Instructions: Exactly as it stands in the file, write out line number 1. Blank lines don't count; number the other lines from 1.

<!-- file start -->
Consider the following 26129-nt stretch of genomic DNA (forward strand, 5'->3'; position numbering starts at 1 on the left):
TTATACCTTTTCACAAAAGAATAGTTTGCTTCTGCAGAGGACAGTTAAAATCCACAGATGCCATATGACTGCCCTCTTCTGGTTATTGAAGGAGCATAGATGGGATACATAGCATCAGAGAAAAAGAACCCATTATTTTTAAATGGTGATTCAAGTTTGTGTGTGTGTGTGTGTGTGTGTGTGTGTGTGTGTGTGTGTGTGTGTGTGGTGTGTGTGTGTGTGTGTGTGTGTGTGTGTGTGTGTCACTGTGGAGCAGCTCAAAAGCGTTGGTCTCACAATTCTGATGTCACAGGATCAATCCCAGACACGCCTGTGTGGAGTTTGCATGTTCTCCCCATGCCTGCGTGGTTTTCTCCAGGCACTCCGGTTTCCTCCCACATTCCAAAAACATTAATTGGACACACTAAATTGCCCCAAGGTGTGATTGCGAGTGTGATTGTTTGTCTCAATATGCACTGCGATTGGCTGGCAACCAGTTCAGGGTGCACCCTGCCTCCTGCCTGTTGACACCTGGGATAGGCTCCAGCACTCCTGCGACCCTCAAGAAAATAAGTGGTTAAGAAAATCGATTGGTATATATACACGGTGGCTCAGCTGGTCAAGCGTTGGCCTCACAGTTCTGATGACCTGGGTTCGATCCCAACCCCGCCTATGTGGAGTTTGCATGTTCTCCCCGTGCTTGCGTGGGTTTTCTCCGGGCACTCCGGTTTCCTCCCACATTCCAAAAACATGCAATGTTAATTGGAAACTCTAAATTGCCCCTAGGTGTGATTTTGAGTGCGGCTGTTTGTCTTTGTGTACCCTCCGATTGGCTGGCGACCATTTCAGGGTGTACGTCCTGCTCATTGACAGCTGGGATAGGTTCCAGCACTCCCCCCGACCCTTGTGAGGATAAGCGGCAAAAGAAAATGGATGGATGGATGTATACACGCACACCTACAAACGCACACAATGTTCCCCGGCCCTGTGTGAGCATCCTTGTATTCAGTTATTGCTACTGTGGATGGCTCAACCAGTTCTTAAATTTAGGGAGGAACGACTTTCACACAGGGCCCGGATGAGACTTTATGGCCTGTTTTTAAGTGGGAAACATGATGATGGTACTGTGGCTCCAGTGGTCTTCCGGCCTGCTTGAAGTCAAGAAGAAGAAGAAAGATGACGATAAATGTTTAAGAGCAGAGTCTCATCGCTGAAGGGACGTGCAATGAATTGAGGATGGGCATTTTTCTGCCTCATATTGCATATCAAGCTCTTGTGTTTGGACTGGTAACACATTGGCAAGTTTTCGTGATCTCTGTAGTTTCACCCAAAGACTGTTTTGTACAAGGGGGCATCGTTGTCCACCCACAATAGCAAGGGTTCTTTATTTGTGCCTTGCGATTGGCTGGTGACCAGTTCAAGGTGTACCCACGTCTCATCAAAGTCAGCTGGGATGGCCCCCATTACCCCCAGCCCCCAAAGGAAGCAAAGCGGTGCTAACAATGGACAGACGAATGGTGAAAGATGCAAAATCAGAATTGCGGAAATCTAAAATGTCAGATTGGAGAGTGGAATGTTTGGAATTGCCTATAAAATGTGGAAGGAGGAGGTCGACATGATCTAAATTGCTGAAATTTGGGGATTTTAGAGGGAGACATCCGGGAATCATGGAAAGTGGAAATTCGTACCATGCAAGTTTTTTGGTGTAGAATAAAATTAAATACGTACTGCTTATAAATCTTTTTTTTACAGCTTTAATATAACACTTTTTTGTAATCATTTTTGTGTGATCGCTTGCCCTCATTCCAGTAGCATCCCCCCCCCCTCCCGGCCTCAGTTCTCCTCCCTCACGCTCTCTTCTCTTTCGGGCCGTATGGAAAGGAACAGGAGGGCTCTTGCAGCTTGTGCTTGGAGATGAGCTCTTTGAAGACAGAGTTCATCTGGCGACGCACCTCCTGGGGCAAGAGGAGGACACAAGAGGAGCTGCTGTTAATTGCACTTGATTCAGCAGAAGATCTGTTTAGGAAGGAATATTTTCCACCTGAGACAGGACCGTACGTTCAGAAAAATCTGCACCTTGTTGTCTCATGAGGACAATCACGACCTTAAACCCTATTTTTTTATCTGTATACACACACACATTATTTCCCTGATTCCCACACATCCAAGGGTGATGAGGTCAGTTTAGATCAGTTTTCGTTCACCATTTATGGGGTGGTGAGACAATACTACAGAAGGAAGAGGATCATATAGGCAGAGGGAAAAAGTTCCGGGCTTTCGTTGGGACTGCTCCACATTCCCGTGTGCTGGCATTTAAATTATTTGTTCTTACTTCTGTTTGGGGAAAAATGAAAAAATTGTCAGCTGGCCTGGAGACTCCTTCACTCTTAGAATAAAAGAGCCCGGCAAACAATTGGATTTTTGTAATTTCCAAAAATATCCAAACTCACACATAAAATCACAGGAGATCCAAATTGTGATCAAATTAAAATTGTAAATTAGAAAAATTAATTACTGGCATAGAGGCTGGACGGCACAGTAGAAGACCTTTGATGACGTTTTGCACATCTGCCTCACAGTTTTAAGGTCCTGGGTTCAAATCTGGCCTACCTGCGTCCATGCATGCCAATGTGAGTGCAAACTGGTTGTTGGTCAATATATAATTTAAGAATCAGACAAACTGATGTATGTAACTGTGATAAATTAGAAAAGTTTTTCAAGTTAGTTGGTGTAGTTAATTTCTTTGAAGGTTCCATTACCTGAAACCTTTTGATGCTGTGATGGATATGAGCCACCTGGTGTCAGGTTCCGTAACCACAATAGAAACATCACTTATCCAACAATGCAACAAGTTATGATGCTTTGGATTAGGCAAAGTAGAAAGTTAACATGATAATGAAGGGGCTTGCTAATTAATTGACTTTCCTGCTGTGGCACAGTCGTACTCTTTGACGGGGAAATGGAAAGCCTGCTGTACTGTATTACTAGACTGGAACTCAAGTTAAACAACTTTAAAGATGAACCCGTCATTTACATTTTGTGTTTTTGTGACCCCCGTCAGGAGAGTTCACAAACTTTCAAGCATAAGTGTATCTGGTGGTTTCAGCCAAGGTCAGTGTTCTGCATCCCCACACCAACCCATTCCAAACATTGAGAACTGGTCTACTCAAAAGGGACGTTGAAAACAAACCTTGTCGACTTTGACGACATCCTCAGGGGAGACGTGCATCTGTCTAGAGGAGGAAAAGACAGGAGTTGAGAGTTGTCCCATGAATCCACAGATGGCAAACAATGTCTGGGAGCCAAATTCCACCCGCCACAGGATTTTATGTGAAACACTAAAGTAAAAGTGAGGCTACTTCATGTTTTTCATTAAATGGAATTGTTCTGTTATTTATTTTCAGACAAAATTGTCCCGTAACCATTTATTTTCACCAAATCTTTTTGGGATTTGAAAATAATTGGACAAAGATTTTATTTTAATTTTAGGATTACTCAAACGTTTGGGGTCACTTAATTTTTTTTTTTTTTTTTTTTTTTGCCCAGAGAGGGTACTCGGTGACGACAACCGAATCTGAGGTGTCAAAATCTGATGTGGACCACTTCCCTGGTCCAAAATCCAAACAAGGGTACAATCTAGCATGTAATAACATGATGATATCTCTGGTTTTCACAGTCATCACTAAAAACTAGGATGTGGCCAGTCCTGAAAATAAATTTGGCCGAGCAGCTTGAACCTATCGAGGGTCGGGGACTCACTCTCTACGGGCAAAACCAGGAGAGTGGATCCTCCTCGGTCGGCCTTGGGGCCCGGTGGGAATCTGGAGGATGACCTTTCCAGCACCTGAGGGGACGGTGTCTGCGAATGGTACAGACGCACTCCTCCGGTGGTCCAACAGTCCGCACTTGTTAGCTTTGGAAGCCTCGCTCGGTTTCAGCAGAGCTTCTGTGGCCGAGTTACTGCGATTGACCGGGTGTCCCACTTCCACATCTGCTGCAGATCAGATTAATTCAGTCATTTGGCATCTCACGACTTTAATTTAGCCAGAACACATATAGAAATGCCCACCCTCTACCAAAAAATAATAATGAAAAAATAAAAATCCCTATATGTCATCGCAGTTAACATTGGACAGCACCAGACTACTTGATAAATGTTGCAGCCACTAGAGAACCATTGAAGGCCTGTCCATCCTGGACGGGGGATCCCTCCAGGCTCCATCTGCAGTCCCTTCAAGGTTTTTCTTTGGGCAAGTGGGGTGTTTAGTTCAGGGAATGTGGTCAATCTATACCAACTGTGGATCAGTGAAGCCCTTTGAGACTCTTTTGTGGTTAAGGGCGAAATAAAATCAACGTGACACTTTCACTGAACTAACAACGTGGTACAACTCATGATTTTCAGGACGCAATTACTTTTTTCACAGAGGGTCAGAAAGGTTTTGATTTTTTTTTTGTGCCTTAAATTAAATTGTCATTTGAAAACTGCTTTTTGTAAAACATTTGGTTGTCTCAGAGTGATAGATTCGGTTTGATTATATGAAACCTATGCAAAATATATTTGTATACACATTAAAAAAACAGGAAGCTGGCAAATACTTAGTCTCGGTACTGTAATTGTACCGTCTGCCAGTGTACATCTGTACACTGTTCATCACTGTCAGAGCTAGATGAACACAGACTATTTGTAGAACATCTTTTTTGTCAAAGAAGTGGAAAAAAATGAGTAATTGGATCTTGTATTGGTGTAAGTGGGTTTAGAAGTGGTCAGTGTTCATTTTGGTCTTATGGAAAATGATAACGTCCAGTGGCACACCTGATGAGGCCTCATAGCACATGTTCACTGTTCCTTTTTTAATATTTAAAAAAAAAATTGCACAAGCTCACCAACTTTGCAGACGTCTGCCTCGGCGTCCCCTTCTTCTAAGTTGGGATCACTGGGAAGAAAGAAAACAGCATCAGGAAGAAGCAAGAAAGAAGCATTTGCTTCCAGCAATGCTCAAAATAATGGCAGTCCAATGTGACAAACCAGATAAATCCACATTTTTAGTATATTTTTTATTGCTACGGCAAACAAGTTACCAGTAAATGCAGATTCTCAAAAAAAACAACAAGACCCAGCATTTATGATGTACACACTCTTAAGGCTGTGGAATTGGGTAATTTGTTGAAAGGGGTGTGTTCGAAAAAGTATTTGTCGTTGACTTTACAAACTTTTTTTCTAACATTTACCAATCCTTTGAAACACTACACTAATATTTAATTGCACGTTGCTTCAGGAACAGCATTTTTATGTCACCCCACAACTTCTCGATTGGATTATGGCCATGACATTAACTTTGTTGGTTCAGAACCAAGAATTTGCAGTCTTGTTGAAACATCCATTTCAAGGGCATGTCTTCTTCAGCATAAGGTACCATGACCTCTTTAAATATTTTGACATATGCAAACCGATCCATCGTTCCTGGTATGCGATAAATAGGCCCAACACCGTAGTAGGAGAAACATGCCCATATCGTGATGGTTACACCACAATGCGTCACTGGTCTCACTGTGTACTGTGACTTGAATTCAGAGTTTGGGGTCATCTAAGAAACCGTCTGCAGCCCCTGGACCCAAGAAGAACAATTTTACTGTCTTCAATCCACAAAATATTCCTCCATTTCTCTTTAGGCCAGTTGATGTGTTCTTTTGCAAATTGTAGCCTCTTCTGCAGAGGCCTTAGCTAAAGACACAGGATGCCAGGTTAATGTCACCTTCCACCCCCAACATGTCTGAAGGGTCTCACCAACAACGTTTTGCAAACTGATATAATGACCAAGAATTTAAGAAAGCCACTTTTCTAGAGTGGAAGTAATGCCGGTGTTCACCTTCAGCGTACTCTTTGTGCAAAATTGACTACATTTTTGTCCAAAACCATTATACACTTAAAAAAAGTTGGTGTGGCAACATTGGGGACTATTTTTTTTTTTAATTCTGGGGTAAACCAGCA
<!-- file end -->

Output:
Consider the following 26129-nt stretch of genomic DNA (forward strand, 5'->3'; position numbering starts at 1 on the left):